Israeli Army Splits With Pols On How to Govern Territories

By Chemi Shalev

Published October 31, 2003, issue of October 31, 2003.
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JERUSALEM — With fears growing that Israeli-Palestinian relations are reaching a dangerous stalemate, a power struggle has erupted within the Israeli security establishment over the conduct of Israel’s war against terrorism.

Israel’s military brass is pressing for an easing of some recent restrictions on the Palestinian population, arguing that the restrictions on movement and economic hardships are “increasing hatred” toward Israel and strengthening extremist groups like Hamas, according to a senior military source. The army’s demand has brought the chief of staff, Lieutenant General Moshe Ya’alon, into an unprecedented confrontation with both Defense Minister Shaul Mofaz and the head of the Shin Bet General Security Services, Avi Dichter, who insist any lifting of restrictions would allow increased terrorism.

Lending urgency to the debate is the pending formation of a new Palestinian government under the prime minister-designate, Ahmed Qurei, also known as Abu Ala. While most Israeli decision-makers give Qurei slim odds of success in the post, many are equally fearful of the consequences of his failure, warning of a possible meltdown of the Palestinian Authority and the collapse of the Palestinian territories into chaos. Senior military sources warn against Israel’s showing Qurei the same “stinginess” that they say contributed to the failure of his predecessor, Mahmoud Abbas.

Ya’alon and his top officers argue that the tough economic measures and severe restrictions of movement imposed on the Palestinians following the October 4 suicide bombing in Haifa, in which 21 people were killed, are fueling extremism and support for terrorism on the Palestinian street, dooming Qurei’s admittedly slim chances of success. Mofaz and Dichter counter that the risk of increased terrorism is too great to lift restrictions.

At the same time, Mofaz is secretly pressing Prime Minister Sharon to launch a new initiative of his own, under which Israel would offer to resume transferring territories to Palestinian control, in exchange for a Palestinian pledge to fight terrorism.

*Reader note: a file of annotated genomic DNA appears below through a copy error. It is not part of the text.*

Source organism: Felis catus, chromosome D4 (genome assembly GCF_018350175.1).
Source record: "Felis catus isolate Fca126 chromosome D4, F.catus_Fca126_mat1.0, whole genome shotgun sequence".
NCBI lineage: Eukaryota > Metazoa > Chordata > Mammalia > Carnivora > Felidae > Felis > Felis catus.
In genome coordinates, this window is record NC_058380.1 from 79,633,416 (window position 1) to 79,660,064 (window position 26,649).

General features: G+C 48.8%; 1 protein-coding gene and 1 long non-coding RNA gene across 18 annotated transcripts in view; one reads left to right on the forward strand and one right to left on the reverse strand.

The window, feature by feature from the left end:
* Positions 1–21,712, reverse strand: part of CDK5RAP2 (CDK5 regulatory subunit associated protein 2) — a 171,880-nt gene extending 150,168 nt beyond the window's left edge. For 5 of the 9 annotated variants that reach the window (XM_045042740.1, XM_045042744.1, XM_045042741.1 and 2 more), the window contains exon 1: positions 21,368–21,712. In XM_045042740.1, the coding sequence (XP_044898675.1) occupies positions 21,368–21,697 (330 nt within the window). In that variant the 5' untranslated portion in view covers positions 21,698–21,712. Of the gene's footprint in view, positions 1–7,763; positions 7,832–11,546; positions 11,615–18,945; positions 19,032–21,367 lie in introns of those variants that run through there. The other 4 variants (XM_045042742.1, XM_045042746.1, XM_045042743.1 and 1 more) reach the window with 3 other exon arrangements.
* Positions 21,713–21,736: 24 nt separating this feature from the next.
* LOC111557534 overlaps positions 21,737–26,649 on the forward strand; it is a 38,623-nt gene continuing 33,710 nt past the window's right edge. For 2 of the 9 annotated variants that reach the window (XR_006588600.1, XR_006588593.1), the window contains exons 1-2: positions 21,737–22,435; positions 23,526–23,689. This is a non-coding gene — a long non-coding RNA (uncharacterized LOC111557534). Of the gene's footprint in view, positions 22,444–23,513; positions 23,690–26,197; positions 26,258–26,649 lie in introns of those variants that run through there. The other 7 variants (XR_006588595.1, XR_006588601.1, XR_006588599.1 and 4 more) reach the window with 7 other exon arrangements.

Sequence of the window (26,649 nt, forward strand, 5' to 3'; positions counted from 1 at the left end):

Sharon’s office has acknowledged to reporters that the prime minister has convened a series of internal government discussions aimed at “examining the situation” and “offering new ideas” on advancing the peace process.

Critics dismiss Sharon’s newfound interest in the peace process as a political gambit aimed at deflecting international and local attention from a recent spate of controversial decisions by his government. In recent weeks the government decided to retroactively legalize “illegal outposts” and build new housing in the territories, enhance funding for Jewish settlements and push ahead with construction of the so-called separation fence along its most expansive lines, which include the town of Ariel, deep inside the West Bank. Both the fence and the settlement construction brought rebukes from the Bush administration this week.

Adding to the pressure on Sharon to produce an initiative is the spurt of diplomatic activities outside the coalition, particularly the hotly disputed Geneva Understandings masterminded by the dovish former justice minister Yossi Beilin. While the government has been dismissive of Beilin’s initiative, it has countered it with a steady barrage of criticism and diplomatic countermeasures, suggesting that concerns are higher than officials acknowledge. Foreign Minister Silvan Shalom ordered an unofficial but strongly worded Israeli démarche to be submitted to the Swiss authorities, who partly funded Beilin’s talks with the Palestinians. Shalom also charged at a Cabinet meeting that France and Belgium were offering $7 million to finance a public-relations campaign aimed at winning Israeli public support for the understandings. Beilin’s aides retorted, “in our dreams.”

Still, Beilin’s initiative appears to have started a trend. Within Sharon’s coalition, the Shinui party, divided over the Beilin initiative and stung by internal critics who say it is part of a “government of paralysis,” is said to be devising its own diplomatic initiative. The details have yet to be made public. Meanwhile, well-placed sources say that Labor Party leader Shimon Peres has held clandestine talks with Qurei, aimed at reviving the so-called “Peres-Abu Ala plan” first formulated at the end of 2001. That plan called for an interim Palestinian state to be established within eight weeks on territory comprising 42% of the West Bank, in the areas designated as “A” and “B” — partly or fully Palestinian-controlled — under the Oslo accords. Both sides were supposed to aim to reach a permanent agreement within one year.